Less than 15 months ago, Wolves’ chairman Steve Morgan sacked Mick McCarthy as manager with the club having just slipped into the Premier League relegation zone on goal difference. How Morgan must regret that decision now.
Yes, Wolves had endured a miserable run of just one win from 13 Premier League games but Big Mick had overseen the club’s rise from the lower reaches of the Championship when he took over back in July 2006 to secure promotion on a comparatively meagre budget followed by two consecutive and successful campaigns in the top flight with the club still in the midst of their longest run in the top fight for 30 years.
McCarthy was sacked on 13th February 2012, the day after Wolves had been hammered in the Black Country derby against local rivals West Bromwich Albion at The Old Gold club’s Molineux home. The club had endured a very poor run and that result – against their closest and bitterest rivals – meant that the pressure was intense on the Wolves’ board to sack McCarthy as jeers and boos cascaded from the stands towards the end of the game and for some time after the final whistle of the crushing defeat to The Baggies. McCarthy was indeed sacked less than 18 hours after that defeat.
In the immediate aftermath of McCarthy’s sacking, leading Wolves’ players including record signing Roger Johnson and Steven Fletcher took the unprecedented step of speaking to the media to say that the players deserved to take much of the blame for the club’s plight and that they felt that McCarthy could have turned fortunes around and ensured the club’s Premier League survival for a third consecutive season.
Following a protracted interview process, where the Wolves’ board – led by Steve Morgan and Jez Moxey – interviewed many “top names” (according to the club themselves), McCarthy’s assistant Terry Connor was eventually appointed as manager with 12 games of the season remaining.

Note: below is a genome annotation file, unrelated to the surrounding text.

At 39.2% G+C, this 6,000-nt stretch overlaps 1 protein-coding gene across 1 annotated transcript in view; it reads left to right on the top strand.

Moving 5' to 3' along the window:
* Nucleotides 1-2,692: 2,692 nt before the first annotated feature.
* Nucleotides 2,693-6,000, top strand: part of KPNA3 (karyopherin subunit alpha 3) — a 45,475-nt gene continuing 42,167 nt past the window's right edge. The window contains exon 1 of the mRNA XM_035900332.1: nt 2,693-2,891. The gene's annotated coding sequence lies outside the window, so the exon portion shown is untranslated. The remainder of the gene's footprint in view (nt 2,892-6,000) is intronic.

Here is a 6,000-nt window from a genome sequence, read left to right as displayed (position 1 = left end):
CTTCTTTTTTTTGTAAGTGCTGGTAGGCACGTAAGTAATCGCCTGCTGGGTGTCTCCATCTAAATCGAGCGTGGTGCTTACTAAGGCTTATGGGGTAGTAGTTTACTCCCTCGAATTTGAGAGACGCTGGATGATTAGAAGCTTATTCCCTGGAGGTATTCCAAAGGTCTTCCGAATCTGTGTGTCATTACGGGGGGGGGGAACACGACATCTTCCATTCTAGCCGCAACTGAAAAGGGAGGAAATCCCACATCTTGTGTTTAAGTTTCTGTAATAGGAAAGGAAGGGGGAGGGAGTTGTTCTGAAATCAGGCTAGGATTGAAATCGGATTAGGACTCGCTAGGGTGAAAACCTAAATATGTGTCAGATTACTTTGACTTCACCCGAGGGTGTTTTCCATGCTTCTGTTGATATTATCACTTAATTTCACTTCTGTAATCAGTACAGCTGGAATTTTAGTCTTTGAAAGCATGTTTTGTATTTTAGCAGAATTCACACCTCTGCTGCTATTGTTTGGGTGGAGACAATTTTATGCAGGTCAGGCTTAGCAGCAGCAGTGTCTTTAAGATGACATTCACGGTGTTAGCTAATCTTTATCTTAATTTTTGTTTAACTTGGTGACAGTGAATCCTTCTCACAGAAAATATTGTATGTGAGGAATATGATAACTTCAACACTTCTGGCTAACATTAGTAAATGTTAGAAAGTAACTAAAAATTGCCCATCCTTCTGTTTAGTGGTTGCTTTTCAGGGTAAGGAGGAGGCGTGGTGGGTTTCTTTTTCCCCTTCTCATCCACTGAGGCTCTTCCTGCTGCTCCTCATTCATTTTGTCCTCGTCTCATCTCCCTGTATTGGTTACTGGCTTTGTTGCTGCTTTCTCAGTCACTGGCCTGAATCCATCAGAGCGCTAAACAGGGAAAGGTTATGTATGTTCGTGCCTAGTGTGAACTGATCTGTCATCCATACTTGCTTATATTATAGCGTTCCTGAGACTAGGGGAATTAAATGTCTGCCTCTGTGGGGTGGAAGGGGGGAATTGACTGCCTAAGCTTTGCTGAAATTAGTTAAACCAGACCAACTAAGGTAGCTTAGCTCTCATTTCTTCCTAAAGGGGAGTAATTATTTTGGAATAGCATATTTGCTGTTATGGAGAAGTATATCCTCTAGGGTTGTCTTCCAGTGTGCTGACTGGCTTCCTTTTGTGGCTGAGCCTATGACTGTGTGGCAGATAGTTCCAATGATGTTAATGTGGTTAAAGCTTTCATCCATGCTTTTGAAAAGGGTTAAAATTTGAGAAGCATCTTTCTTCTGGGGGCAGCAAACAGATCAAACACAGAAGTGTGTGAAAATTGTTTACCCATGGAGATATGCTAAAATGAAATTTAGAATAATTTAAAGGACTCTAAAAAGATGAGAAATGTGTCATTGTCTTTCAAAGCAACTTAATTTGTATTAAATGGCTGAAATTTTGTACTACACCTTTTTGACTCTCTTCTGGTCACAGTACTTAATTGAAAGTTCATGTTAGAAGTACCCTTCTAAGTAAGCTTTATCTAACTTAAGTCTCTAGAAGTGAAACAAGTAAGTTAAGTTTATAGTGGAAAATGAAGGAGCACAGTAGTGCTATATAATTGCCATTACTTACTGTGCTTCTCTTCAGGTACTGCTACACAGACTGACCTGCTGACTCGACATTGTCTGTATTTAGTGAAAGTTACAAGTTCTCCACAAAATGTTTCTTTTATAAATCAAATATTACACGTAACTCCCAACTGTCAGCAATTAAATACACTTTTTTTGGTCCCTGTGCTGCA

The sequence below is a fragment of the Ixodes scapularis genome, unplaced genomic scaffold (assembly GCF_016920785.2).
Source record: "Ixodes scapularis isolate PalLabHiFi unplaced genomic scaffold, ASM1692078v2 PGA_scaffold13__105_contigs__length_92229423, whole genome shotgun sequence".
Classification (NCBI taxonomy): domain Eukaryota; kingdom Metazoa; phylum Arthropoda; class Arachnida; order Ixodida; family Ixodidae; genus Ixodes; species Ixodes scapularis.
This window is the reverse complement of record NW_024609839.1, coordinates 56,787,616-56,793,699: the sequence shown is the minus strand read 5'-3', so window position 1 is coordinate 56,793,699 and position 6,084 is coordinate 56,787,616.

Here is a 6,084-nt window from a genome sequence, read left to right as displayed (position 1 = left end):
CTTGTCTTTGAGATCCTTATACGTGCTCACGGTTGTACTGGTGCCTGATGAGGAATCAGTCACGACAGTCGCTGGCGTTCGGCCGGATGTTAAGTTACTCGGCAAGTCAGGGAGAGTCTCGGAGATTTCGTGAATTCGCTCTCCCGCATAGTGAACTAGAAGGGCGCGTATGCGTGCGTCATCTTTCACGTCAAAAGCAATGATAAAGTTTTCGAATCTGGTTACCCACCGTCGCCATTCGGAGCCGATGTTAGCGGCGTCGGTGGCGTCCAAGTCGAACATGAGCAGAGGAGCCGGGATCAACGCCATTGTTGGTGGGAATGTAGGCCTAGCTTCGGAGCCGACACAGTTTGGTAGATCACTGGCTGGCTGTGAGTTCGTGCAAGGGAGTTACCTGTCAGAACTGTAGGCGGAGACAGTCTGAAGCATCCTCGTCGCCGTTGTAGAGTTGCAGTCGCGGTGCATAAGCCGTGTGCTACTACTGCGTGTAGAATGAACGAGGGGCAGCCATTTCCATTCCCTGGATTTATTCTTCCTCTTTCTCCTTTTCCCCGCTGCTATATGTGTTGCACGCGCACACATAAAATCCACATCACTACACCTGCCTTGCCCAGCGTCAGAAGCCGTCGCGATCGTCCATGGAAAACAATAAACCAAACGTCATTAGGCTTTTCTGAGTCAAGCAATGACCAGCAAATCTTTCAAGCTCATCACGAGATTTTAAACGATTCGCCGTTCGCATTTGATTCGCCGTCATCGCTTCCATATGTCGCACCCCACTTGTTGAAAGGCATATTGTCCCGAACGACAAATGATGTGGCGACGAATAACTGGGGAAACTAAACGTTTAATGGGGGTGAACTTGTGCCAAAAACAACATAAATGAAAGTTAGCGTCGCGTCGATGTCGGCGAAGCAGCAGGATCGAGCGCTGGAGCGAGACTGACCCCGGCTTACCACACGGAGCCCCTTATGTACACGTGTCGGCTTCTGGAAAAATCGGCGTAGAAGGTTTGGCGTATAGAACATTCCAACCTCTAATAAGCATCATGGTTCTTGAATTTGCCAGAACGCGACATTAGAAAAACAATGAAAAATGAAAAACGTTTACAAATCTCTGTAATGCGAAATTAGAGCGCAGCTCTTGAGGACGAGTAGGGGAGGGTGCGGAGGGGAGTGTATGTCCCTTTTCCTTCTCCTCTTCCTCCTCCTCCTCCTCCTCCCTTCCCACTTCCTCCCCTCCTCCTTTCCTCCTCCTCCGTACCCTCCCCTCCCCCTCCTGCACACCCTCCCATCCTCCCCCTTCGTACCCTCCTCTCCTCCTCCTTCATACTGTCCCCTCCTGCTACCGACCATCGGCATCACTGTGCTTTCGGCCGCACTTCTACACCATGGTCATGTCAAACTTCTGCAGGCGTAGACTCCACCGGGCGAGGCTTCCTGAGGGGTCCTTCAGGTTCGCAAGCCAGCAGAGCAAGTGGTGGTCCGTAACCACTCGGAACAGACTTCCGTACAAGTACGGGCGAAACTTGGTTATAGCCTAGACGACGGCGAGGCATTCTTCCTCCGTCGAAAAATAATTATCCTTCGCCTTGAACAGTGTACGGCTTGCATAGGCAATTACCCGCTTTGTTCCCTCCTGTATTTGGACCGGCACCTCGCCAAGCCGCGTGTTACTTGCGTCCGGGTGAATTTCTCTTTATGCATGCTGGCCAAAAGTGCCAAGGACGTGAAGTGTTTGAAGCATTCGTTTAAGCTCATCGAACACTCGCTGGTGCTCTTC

Connor (or ‘TC’ as he is affectionately known) is well reputed as a coach, but a manager he is not. Wolves proceeded to garner just four points (which included zero wins) from their remaining 12 Premier League games of the 2011-’12 season and their relegation was mathematically confirmed with three games of the season still to play as the club slipped out of the top flight with their tails between their legs some 12 points adrift of safety by season’s end.
Things needed to change in the close season and the Wolves’ board recruited Stale Solbakken, who had himself just left FC Köln, who had themselves just been relegated from the German Bundesliga when Solbakken ended his time there.
The Norwegian would last less than six months in charge however. With Wolves having slipped to 18th in the table and the edge of the Championship relegation zone following the club’s fourth successive defeat, the former Norwegian international was relieved of his duties in early January.
Shortly after being sacked the 45 year-old spoke bitterly to the press stating: “I have no confidence in the owner (Steve Morgan).
“Morgan hired me because he wanted to build a new culture, create a new identity and make sure the club wasn’t ridiculed if given another chance in the Premier League.
“It was surprising that he thought this would be done in 15 minutes.
“My intention was to build a team over three transfer windows, but he got tired and went back to the previous culture.”